Site selection for the Near East Side Cooperative Market (NESCM) has forced me to flip my thinking upside down. Instinctively, the first questions I had when looking at each space were, “is this space big enough?” or “is this space nice enough?” Perhaps these questions are a function of my privileged background; I’ve always had the luxury of striving for something bigger/better/grander. However, when discussing potential spaces with the project coordinator and other board members, I realized that they were asking the polar opposite questions.
As we sat in Zanzibar coffee house after checking out a couple sites, someone piped up, “I dunno… that space seemed a little big. Will we be able to fill all those shelves?”
BIG, I thought? The place was a mere 1000 square feet!
Then someone else chimed in, “yeah, I know some other co-ops that operated successfully in 500 square feet for their first ten years of business.”
Comments like these made me realize that starting too big would ultimately make the co-op fall flat on its face. It’s better to have a small space that looks fully stocked and abundant than a large space that always appears empty. Not to mention that a smaller space means less overhead, fewer workers, and a smaller product base to keep inventory of. Once I wrapped my head around the idea that smaller was better, I got hit by another paradox.
Talking about a gorgeous new space on Long Street that we had just toured (pictured above), someone said, “I’m nervous that the place is too nice; will the folks in the community think that storefront is too fancy?”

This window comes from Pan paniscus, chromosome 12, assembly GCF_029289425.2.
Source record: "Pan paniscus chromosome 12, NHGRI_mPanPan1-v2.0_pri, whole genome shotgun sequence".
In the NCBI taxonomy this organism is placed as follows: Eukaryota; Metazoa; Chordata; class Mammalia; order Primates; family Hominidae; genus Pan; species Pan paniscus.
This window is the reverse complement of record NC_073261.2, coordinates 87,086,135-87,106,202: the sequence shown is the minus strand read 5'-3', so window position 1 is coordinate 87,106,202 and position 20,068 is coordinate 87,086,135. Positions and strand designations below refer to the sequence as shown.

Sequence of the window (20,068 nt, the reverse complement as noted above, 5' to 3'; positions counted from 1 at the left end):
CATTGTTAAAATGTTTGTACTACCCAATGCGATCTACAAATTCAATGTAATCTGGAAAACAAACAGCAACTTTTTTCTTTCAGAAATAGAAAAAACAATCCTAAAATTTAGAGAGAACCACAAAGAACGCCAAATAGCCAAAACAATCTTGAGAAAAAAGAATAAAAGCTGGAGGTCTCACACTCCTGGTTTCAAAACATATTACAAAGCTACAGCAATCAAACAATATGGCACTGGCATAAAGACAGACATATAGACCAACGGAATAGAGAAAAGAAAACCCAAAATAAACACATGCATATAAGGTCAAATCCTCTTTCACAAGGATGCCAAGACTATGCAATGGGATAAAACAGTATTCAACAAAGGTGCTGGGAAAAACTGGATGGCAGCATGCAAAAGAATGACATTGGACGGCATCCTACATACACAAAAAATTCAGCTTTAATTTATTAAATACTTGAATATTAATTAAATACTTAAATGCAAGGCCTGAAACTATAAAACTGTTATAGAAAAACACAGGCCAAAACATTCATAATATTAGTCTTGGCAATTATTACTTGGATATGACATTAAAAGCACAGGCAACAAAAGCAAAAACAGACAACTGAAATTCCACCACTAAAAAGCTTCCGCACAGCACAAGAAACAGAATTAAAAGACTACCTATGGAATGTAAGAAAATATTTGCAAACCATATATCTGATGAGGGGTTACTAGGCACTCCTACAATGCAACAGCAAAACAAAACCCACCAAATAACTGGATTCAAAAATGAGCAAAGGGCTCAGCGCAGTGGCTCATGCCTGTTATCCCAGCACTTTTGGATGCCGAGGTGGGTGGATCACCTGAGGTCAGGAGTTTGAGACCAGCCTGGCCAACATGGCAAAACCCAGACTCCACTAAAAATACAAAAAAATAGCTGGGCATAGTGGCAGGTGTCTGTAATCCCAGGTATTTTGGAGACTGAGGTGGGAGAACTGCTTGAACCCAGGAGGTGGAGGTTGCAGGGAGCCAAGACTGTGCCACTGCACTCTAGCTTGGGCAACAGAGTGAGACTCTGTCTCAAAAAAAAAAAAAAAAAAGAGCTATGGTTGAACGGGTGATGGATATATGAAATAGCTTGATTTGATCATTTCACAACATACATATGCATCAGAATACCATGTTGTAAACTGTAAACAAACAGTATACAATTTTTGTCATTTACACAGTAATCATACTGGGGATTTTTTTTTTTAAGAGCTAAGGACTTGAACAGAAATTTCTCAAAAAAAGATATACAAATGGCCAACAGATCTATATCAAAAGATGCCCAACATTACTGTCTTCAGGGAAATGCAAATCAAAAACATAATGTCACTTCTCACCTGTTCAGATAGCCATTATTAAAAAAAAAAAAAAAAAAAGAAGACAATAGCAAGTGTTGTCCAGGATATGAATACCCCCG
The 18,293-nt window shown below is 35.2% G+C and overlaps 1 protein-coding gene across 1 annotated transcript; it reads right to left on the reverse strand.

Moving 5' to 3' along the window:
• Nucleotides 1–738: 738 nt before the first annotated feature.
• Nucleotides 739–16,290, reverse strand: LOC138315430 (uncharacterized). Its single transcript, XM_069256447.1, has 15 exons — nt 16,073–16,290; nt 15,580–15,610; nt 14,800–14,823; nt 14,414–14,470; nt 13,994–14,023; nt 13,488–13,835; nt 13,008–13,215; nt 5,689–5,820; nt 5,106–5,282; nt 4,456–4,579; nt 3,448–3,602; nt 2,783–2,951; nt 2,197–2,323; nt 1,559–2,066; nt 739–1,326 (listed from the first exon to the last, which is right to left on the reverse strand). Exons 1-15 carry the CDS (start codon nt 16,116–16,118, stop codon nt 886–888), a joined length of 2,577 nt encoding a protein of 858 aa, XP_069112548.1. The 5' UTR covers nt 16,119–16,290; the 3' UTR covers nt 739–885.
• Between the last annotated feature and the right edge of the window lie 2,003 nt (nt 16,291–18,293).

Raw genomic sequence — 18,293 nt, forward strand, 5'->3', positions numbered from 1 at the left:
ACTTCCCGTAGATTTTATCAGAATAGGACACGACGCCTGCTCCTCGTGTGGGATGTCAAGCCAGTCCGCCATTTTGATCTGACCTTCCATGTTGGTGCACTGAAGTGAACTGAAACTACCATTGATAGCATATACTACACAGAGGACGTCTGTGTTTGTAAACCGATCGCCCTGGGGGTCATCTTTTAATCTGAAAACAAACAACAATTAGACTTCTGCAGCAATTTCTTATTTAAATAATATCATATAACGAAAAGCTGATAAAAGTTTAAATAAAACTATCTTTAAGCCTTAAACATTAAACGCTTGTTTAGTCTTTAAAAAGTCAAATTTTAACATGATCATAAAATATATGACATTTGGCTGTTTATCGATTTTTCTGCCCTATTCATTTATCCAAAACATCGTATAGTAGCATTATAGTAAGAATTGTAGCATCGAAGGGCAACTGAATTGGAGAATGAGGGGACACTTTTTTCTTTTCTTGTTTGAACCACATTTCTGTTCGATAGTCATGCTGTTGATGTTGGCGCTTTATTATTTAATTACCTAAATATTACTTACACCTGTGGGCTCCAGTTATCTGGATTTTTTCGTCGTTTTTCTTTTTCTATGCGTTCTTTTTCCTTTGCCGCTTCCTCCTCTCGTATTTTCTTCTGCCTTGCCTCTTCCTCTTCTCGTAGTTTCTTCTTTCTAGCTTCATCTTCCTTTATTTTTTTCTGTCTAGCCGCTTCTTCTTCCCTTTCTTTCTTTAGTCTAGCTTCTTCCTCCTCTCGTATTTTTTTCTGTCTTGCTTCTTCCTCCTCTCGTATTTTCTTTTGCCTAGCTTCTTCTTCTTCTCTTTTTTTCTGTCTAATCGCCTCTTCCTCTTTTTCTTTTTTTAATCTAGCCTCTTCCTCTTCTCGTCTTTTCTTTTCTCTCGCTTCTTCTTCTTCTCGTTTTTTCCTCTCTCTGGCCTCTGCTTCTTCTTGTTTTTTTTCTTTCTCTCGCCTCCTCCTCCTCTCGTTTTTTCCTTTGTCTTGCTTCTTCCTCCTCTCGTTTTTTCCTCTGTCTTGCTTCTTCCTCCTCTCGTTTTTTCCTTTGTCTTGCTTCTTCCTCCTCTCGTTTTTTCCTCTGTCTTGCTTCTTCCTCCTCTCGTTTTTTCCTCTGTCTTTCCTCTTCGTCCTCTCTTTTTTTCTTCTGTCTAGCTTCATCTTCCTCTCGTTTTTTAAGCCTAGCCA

I was a little bit blindsided by that one. Wouldn’t the community be thrilled with a sparkling new storefront for the community market? After a bit more discussion I realized… maybe not. If this is meant to be a community gathering place, the community should feel comfortable there. And if the perception exists that this co-op is too corporate or too fancy, then the community may not feel at home. That would be a big mistake on our part.
I’m learning lessons along these lines on a daily basis, and I’m infinitely grateful for them. The ability to think flexibly and to view problems from all angles is at the crux of critical thinking. In the past, I’ve prided myself on my open-mindedness and ability to approach situations without assumptions. However, the longer I work with NESCM, the more I realize how far I have left to go. Sometimes my assumptions are so ingrained that I don’t even recognize they’re there. Re-training my thinking to approach every situation as a blank slate is difficult, but it will enable me to operate free of prejudice and bias, which is a virtue in nearly every circumstance.